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Crowdfunding as a Font of Entrepreneurship: Outcomes of Reward-Based Crowdfunding

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The Economics of Crowdfunding


Crowdfunding has attracted considerable interest as a new way of financing a variety of ventures, from creative works to for-profit companies. For example, as of 2017, Kickstarter, the largest reward-based crowdfunding site, has facilitated the raising of over USD 2.9 billion from over 12 million people, funding over 100,000 projects. In this chapter, I will use data from two large-scale surveys of Kickstarter funders to shed light on the impacts of reward-based funding. I will first examine whether crowdfunded projects actually provide their promised rewards. Then I will delve into the wider impact of reward crowdfunding projects.

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  1. 1.

    Kickstarter collaborated on data gathering, but these results are independent and solely my own work. I was not paid by Kickstarter, and all analyses were conducted independently of Kickstarter. Kickstarter was offered the chance to comment on, but not change, this chapter before it was made public. For the survey of project creators, the survey was conducted by me alone, and responses were not shared with Kickstarter. For the backer data, Kickstarter conducted the survey using questions jointly developed with me, but shared all relevant non-private data. All errors and omissions are mine. I would also like to acknowledge the help of Derya and Matt Lane, who assisted me with the research. Funding for the project was provided in part by the Kauffman Foundation.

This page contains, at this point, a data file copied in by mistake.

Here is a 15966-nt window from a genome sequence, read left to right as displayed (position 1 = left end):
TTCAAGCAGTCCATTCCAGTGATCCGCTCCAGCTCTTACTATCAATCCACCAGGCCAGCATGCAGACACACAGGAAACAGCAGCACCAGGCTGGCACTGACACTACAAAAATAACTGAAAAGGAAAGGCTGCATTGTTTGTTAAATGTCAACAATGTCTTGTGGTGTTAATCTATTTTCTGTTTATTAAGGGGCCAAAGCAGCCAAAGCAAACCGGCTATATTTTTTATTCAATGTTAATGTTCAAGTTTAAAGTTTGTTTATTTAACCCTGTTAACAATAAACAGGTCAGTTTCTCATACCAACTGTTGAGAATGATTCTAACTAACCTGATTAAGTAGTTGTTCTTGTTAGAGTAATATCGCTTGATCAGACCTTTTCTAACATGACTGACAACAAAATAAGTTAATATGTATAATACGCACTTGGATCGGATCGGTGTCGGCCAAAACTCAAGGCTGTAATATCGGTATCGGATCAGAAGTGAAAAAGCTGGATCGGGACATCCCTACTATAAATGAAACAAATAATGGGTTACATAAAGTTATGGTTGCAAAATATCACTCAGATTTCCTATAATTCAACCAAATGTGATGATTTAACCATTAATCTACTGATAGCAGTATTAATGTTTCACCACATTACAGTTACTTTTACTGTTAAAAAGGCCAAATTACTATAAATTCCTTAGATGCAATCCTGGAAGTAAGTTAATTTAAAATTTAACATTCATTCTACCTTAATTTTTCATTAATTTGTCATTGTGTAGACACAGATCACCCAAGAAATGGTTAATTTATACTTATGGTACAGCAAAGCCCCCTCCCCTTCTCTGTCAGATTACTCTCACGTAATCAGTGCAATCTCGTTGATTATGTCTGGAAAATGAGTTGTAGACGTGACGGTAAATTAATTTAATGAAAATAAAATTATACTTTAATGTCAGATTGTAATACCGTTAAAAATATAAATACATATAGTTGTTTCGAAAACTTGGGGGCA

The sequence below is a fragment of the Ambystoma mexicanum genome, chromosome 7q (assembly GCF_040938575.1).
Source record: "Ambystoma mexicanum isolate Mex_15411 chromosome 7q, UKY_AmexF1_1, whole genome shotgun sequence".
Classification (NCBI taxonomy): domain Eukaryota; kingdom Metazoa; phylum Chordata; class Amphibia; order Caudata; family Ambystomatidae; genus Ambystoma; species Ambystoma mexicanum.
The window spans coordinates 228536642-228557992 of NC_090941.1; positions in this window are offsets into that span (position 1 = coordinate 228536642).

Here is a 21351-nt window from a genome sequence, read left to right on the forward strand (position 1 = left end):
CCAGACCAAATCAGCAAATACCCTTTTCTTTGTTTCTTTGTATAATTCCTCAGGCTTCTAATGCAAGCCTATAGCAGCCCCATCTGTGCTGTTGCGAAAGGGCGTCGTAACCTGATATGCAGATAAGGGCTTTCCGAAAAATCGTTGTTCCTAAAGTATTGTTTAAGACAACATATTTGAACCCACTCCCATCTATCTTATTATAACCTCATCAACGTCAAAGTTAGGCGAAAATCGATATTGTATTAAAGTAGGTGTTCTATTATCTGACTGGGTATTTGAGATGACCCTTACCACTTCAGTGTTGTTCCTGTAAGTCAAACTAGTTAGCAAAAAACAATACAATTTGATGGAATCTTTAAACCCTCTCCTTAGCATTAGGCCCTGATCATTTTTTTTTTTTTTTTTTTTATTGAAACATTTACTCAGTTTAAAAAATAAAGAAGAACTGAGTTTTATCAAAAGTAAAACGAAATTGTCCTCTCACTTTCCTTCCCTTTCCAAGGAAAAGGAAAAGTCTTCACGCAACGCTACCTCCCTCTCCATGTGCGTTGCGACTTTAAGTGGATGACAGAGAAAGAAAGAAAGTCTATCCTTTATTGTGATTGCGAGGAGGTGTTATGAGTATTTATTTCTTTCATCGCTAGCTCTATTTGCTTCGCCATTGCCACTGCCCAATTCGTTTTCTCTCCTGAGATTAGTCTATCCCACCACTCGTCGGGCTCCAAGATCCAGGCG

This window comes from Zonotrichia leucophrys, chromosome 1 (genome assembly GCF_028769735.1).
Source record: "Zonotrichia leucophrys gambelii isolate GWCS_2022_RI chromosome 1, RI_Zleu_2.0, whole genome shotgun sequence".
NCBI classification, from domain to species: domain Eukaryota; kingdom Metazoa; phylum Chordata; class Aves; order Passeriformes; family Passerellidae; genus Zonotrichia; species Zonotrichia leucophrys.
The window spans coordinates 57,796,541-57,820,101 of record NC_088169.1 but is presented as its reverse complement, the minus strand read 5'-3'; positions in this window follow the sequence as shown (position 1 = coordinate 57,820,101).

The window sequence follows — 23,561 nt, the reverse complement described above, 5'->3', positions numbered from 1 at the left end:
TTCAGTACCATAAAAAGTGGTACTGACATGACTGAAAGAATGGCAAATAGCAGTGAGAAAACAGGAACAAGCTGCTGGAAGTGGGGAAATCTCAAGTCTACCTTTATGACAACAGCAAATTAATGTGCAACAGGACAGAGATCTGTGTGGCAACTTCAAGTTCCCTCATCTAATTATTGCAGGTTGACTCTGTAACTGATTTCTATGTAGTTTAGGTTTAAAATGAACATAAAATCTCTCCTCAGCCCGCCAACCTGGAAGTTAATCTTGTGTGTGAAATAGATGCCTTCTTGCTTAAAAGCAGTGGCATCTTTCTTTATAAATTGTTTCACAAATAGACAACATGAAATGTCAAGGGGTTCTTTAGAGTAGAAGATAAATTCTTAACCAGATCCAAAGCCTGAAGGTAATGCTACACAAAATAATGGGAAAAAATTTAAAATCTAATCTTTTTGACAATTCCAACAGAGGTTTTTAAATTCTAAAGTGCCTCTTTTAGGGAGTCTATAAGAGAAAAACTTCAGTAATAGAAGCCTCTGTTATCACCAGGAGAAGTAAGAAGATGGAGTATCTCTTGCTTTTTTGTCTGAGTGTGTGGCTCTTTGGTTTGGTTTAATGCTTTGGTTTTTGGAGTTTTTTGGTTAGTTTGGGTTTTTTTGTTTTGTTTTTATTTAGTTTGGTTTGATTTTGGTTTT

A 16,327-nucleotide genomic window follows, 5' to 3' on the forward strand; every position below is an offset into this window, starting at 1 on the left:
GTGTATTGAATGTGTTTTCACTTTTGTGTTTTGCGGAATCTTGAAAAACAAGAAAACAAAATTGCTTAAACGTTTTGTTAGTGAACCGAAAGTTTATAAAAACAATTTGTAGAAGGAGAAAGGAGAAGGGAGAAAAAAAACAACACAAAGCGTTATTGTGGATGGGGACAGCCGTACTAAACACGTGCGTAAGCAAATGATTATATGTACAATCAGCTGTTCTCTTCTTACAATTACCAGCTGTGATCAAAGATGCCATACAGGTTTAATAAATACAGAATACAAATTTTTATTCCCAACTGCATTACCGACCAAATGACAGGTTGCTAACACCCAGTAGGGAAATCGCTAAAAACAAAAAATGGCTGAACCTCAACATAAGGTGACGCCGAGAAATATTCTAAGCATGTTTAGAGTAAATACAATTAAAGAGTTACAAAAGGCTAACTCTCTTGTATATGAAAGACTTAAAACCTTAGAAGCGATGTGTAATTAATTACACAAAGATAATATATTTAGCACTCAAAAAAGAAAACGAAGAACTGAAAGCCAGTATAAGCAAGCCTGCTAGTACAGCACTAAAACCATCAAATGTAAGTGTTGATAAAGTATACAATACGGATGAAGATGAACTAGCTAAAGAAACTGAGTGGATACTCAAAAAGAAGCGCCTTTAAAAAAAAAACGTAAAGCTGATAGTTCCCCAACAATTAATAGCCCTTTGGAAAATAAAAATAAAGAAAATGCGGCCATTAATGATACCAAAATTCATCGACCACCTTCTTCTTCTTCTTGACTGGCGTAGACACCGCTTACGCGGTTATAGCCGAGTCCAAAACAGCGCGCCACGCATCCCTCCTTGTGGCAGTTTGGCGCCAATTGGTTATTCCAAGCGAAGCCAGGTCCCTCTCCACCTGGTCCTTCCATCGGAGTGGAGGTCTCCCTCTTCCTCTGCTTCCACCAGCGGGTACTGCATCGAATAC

2. 2.

    Based on this survey, it appears that backers receive (or expect to receive) their rewards on time in the majority of cases. Backers agreed or strongly agreed with the statement that “the reward was delivered on time” for 65% of projects (i.e. the average answers from backers for a project ranged from 4 to 5 on a 5-point scale); they disagreed or strongly disagreed with the statement for 17% of projects (1–2 on the scale); and for the remainder neither agreed nor disagreed that delivery was on time (2.01–3.99 on the scale). This only includes cases where backers were expecting a reward of some kind.

  3. 3.

    See Mollick (2014), The Dynamics of Crowdfunding: An Exploratory Study, Journal of Business Venturing, 29 (1).


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Mollick, E. (2018). Crowdfunding as a Font of Entrepreneurship: Outcomes of Reward-Based Crowdfunding. In: Cumming, D., Hornuf, L. (eds) The Economics of Crowdfunding. Palgrave Macmillan, Cham.

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  • Print ISBN: 978-3-319-66118-6

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